Curr Opin Sys Biol 17

Curr Opin Sys Biol 17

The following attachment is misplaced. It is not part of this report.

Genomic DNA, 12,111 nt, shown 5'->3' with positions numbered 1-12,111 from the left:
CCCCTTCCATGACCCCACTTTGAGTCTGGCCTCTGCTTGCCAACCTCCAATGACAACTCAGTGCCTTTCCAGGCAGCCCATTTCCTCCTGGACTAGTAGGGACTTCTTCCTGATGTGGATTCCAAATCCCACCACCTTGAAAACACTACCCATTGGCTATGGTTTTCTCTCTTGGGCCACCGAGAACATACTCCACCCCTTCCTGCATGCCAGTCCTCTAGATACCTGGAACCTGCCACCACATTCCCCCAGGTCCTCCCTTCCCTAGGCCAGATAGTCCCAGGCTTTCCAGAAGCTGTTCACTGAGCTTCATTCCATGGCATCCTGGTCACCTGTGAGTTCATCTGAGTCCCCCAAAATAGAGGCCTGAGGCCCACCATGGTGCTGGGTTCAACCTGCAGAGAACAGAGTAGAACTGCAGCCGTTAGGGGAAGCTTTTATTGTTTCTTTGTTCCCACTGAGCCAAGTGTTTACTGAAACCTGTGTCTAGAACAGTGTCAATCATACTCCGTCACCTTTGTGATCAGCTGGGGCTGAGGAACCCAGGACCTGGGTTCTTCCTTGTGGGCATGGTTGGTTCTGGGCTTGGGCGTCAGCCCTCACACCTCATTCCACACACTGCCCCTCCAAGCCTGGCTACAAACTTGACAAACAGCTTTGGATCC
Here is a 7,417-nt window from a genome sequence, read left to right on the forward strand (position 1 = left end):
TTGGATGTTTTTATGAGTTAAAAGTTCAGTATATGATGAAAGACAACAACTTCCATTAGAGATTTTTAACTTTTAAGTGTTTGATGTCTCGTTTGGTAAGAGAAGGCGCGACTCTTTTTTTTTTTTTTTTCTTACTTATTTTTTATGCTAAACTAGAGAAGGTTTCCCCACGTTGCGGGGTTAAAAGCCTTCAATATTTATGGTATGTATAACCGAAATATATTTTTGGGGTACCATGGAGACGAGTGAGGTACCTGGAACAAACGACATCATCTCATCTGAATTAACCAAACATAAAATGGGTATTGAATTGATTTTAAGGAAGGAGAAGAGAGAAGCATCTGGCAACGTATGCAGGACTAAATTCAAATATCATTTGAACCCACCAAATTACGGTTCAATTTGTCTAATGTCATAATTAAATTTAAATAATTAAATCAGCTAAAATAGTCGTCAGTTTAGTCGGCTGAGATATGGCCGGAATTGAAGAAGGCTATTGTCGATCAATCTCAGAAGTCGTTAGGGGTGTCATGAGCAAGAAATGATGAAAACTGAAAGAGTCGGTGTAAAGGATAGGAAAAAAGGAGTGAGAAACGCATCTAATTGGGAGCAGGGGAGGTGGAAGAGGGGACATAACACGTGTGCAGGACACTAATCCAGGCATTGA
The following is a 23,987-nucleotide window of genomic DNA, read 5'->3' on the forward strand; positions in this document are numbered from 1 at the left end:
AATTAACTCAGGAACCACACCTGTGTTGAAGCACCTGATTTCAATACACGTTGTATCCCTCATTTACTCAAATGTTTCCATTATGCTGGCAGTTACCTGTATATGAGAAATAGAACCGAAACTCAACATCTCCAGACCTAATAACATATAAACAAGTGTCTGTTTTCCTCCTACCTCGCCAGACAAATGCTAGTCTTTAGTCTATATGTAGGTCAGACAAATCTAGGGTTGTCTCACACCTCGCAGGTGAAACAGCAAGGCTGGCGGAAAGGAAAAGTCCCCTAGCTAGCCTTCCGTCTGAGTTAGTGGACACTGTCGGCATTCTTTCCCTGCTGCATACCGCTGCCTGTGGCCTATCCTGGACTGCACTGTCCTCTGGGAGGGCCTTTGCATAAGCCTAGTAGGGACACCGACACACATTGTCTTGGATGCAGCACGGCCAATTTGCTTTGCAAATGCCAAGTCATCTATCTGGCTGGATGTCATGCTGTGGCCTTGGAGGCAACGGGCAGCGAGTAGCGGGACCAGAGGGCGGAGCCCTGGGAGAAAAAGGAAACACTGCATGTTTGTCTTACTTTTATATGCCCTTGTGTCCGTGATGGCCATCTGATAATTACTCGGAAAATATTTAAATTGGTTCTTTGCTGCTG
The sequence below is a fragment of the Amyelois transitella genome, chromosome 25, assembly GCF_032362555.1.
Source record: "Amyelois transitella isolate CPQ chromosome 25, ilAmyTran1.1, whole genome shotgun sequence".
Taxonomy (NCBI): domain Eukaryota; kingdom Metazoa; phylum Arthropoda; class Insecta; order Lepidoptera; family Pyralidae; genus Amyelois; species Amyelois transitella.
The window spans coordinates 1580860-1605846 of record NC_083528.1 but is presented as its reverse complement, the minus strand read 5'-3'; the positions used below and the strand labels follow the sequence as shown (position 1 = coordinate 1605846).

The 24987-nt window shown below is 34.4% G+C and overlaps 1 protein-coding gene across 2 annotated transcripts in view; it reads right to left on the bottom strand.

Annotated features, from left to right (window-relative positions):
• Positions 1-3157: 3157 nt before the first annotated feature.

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  Program synthesis meets deep learning for decodingregulatory networks Jasmin Fisher  1,2 and Steven Woodhouse 2 Abstract With ever growing data sets spanning DNA sequencing all theway to single-cell transcriptomics, we are now facing thequestion of how can we turn this vast amount of informationinto knowledge. How do we integrate these large data sets intoa coherent whole to help understand biological programs? Thelast few years have seen a growing interest in machinelearning methods to analyse patterns in high-throughput datasets and an increasing interest in using program synthesistechniques to reconstruct and analyse executable models ofgene regulatory networks. In this review, we discuss the syn-ergies between the two methods and share our views on howthey can be combined to reconstruct executable mechanisticprograms directly from large-scale genomic data. Addresses 1 Department of Biochemistry, University of Cambridge, CambridgeCB2 1QW, UK 2 Microsoft Research, Cambridge CB1 2FB, UKCorresponding author: Fisher, Jasmin, Department of Biochemistry,University of Cambridge, Hopkins Building, Downing Site,Cambridge, CB2 1QW, UK. Fax: +44 1223 479 999. ( Current Opinion in Systems Biology  2017,  4: 64 –  70 This review comes from a themed issue on  Big data acquisition andanalysis (2017) Edited by  Pascal Falter-Braun and Michael A. Calderwood For a complete overview see the Issue and the Editorial Available online 20 July 2017 2452-3100/© 2017 Elsevier Ltd. All rights reserved. Introduction Uncovering and understanding the programs that un-derlie the behaviour of cells is one of the major chal-lenges in biology today. Understanding these programswill help us determine the molecular mechanisms of disease, and ultimately impact translational research. A central goal of executable biology  [1] is the constructionof executable mechanistic models of such cellularbehaviour programs, and the development of computa-tional techniques for automated analysis and inferenceof these models. In this review, we discuss two fields of computer science, machine learning and program syn-thesis that are focused on learning predictive modelsfrom data and on automated construction of computerprograms from desired behaviours, respectively. Thesetwo fields can be seen as two sides of the same coin,particularly in the context of executable biology wherewe want to learn from large complex datasets, and wherethe artefact we ideally want to learn is a mechanisticmodel of the cell’s behaviour, which is essentially aprogram.Recent research has begun to blur the boundaries be-tween these two fields, as machine learning researchershave begun to develop methods that can learn algo-rithmic patterns in data and as programming languageresearchers have begun to investigate the methods of deep learning for program synthesis. Here, we explainthe differences between these two approaches, discussthe growing connections between the two fields, andgive our projections for how they can be combined toextract comprehensive cell signalling programs from thetsunami of genomic data. Machine learning for uncovering patterns inlarge data sets Machine learning allows us to approach problems thathave no clear solution as a traditional program auth-ored in human-readable source code [2,3]. Forexample, how would you program a computer torecognise images of cats? There is no direct way to dothis. Instead, one can use a machine learning algo-rithm to train a model on many images of cats, andhave the algorithm learn the underlying patterns inthe data in a way that generalises to new, previously unseen images. Then, when presented with a newimage, the trained model is able to correctly predictwhether it contains a cat or not.Machine learning can be used for classification problems(for example, object recognition  e  detect a face in animage), for regression (i.e., predict a continuous variablegiven some input), or for sample generation (i.e.,generate new objects that are similar to previously seenobjects). A machine learning algorithm takes trainingdata as an input and uses it to estimate a function  f  . Thealgorithm typically does this by optimising a metric thatmeasures how well  f   fits the training data. Machinelearning is distinguished from a regular optimisationproblem by the requirement for generalisation to new,previously unseen data (in order not to over fit thetraining data). To test how well the trained modelgeneralises, we evaluate the performance measure ontest data, which is disjoint from the training data. Available online at ScienceDirect  Current Opinion in Systems Biology Current Opinion in Systems Biology  2017,  4: 64 – 70  Classical approaches to machine learning ‘Classical’ machine learning approaches are based uponthe careful extraction of   features   of a data set. Thesefeatures are then plugged into a standard regression orclassification algorithm, such as linear regression, naı¨vebayes, or the  k -nearest neighbours classifier (see Ref. [3]for an overview of these classic algorithms). The successor failure of the machine learning algorithm to makeaccurate predictions is largely dependent on the fea-tures it is presented with. In areas such as speechrecognition and image classification, features of interestcan be highly complex and must be thoroughly designedby hand by a domain expert, a process known as  feature  engineering  . An example of using classical machine learning tech-niques in biology is the prediction of gene expressionlevels from transcription factor binding profiles usinglinear regression [4]. Yu et al. map genotype to pheno-type in yeast using random forests with gene ontology terms as features [5]. Deng et al. built a predictivesystem for classifying genes as essential or non-essentialin bacteria by integrating gene expression, protein e protein interaction and genomic data, averaging thepredictions of an ensemble of different models [6]. Applications of machine learning techniques to generegulatory network reconstruction have focused ondetection of statistical signals in gene expression datausing clustering [7 e 9], correlation [10,11], mutual in- formation [12], Bayesian networks [13] or random for- ests [14]. Deep neural networks Deep learning, the application of deep neural networksto machine learning, is the current state-of-the-art insupervised learning [2]. While the explosion of deeplearning research is recent, researchers have beenworking on the underlying models, artificial neuralnetworks, since the 1940s, initially as computationalmodels of the brain. Early applications of deep learningin biology include the use of neural networks to deci-pher the complex tissue-specific splicing regulatory code and to predict DNA-protein binding [15,16].There are two major features that distinguish deeplearning from classical approaches to machine learning.The first is that neural networks can represent essen-tially any (continuous) function, rather than simplefunctions of a specific form [17]. This property is true of shallow neural networks, as well as deep ones. Thesecond major difference between deep learning andclassical machine learning is that deep neural networksperform  representation learning  . Representation learningsolves the feature engineeringproblem faced by classicalapproaches to machine learning, mentioned above. In adeep neural network, the features themselves can alsobe learnt from the raw data, automatically. Figure 1shows how a deep neural network can learn to repre-sent the concept of an image of a person by building ahierarchy of representations, of increasing levels of abstraction [2].Figure 2 shows an illustration of a deep neural network architecture for predicting the sequence specificities of DNA- and RNA-binding proteins [15]. The neuralnetwork is trained on sequence specificities measuredby a range of experimental methodologies. The network then learns to generalise the patterns it finds in this datato discover both motifs and an associated scorepredicting their binding affinity. The resulting trainedmodel can then be used to identify new binding se-quences or predict the effect of DNA or RNA mutations.In a neural network, components called neurons areconnected into a graph. A neuron receives a signal fromeach of its input neighbours, takes a weighted combi-nation of these inputs (according to learned weights)and passes the result through an activation function todetermine its output signal. In a deep neural network,these outputs are in turn fed into other neurons, andmany layers can be stacked, with the input to the systemarriving at the first layer and the output of the systemarriving from the final layer.To train a neural network, we define an  objective function that measures how well the network outputs fit ourtraining data. In modern machine learning, the objectivefunction and the activation functions are differentiable,meaning that a small change in the weights of a neuronresult in small changes to its output. We can track theeffect of changing each neuron weight on the resultingobjective value, and use a local optimisation algorithm toiteratively update all the weights to optimise theobjective. Because the objective function associatedwith a neural network is in general highly non-convex, alocal optimisation algorithm may get stuck at a locally optimal, but not globally optimal choice of weights. It istherefore somewhat surprising that deep learning worksso well. For image and speech recognition tasks, localoptima which are far from the value of the global opti-mum do not seem to be a problem in practice. There hasbeen some recent theoretical work on trying to under-stand this [18 e 21]. However, the presence of localoptima seems to be a much larger issue for using deeplearning approaches to synthesise programs, as wediscuss next. Program synthesis for reconstructing generegulatory networks Program synthesis is a method for automatically constructing a program that satisfies a given set of desired behaviours [22 e 25]. The set of behaviours canbe given as a logical formula or as a set of input e Program synthesis meets  Fisher and Woodhouse 65  Current Opinion in Systems Biology  2017,  4: 64 – 70  output examples that the program should reproduce, oras some combination of the two. For example, we may want a program that can sort a list of integers. Ratherthan directly writing such a program, we may ask thecomputer to automatically find one for us. Unlike deeplearning, program synthesis generally leads to discreteproblems which can be exactly solved to obtain aglobally optimal solution, using algorithms thatleverage SAT, SMT, or integer linear programmingsolvers. Figure 2Deep learning in biology . A deep neural network architecture for predicting the sequence specificities of DNA- and RNA-binding proteins. Reproduced,with permission, from Ref. [15]. Figure 1Representation learning . Deep neural networks learn to represent concepts in terms of progressively simpler ones. At the lowest level of the network,raw pixel values are input into the model. The next layer of the model identifies edges, by comparing the brightness of neighbouring pixels. The third layer takes the representation of edges, and uses them to represent corners and contours. The forth layer is able to detect entire parts of specific objects, bycombing together contours and corners. Finally, the model outputs a classification of the image which it determines based upon the object parts fed fromthe forth layer. Crucially, none of these abstract concepts is provided  a-priori   by the programmer. Instead, they are directly learnt from the raw data.Reproduced, with permission, from Ref. [2]. 66  Big data acquisition and analysis (2017) Current Opinion in Systems Biology  2017,  4: 64 – 70  The Single Cell Network Synthesis toolkit (SCNS) is amethod for synthesising executable models of generegulatory networks in the form of Boolean networksfrom single-cell gene expression data [26,27]. SCNS isbased upon viewing single-cell gene expression profilesas though they were states of an asynchronous Booleannetwork, and then solving the problem of reconstructinga Boolean network from its state space. This algorithmuses a combination of enumerative search, graphreachability and Boolean satisfiability solving to extract agene regulatory network model that best matches thestate space data (Figure 3 A). Before SCNS can be used,gene expression data first must be discretised to binary data, where continuous gene expression values areconverted to Boolean on/off values.The SCNS approach can be applied to study develop-mental processes, and requires measurement of suffi-cient single-cells to get reasonable coverage of a systemacross a time course. We applied this methodology tostudy early blood development in the mouse embryo,capturing nearly 4000 cells with blood-forming potentialacross four sequential time points. We designed thisexperiment so that approximately one embryo equiva-lent of cells was collected at each time point, giving acomprehensive single-cell resolution picture of thedevelopmental process and allowing us to find a modelthat can explain transitions from early cell states to latecell states. Once a model has been found, it can be usedto make predictions which can be validated experi-mentally. If the model predicts that transcription factors A and B are both required for activation of C, experi-ments can be designed that mutate binding sites for A and B individually and in combination and assess theeffects on the expression of C. If the model predicts thatoverexpression or knockout of a specific gene eliminatesor adds model states, this can be tested via corre-sponding overexpression/knockout studies.The Reasoning Engine for Interaction Networks(RE:IN) synthesises Boolean networks from priorknowledge of the gene regulatory network connectionstogether with a set of desired stable states that theconstructed model should have [28] (Figure 3B). The search for a compatible model is encoded as a logicalformula and solved using an SMT solver. Again, thisspecification is discrete, given by binary stable statesand the presence of network edges. Dunn et al. usedthis method to reconstruct a minimal Boolean network model that can explain embryonic stem cellpluripotency. Connections between machine learning andprogram synthesis for learning programsfrom data Recently, machine learning researchers have begun toextend their deep neural network models so that they can learn algorithmic patterns in data. At the same time,researchers working in program synthesis have begun toinvestigate the methods of deep learning for programsynthesis, and so these two fields have begun to overlap.Below we survey the latest developments in these fields,and in the next section we will discuss how these ad-vances could be used to improve methods for synthe-sising biological models.Deep learning researchers have found that by augmenting networks with an external data structuresuch as a tape, stack or list, they can train models tolearn simple algorithms [29 e 38]. Compared to regularprograms, there is no interpretable source code repre-sentation for these trained models. They are black boxesgiven by a huge number of parameters on a neuralnetwork, and they can only be understood by their ac-tions on given inputs [39].On the other side, in the programming languages com-munity, there has been work on applying the methods of differentiable models and deep learning to the problemof synthesising (the source code of) programs. The toolTerpreT has been developed to understand the capa-bilities of machine learning techniques relative to Figure 3Executable gene regulatory network model synthesis . Boolean network models synthesised by SCNS (A) and REIN (B), from single-cell geneexpression data and from relevance networks + stable state specifications respectively. Reproduced, with permission, from Refs. [27] and [28]. Program synthesis meets  Fisher and Woodhouse 67  Current Opinion in Systems Biology  2017,  4: 64 – 70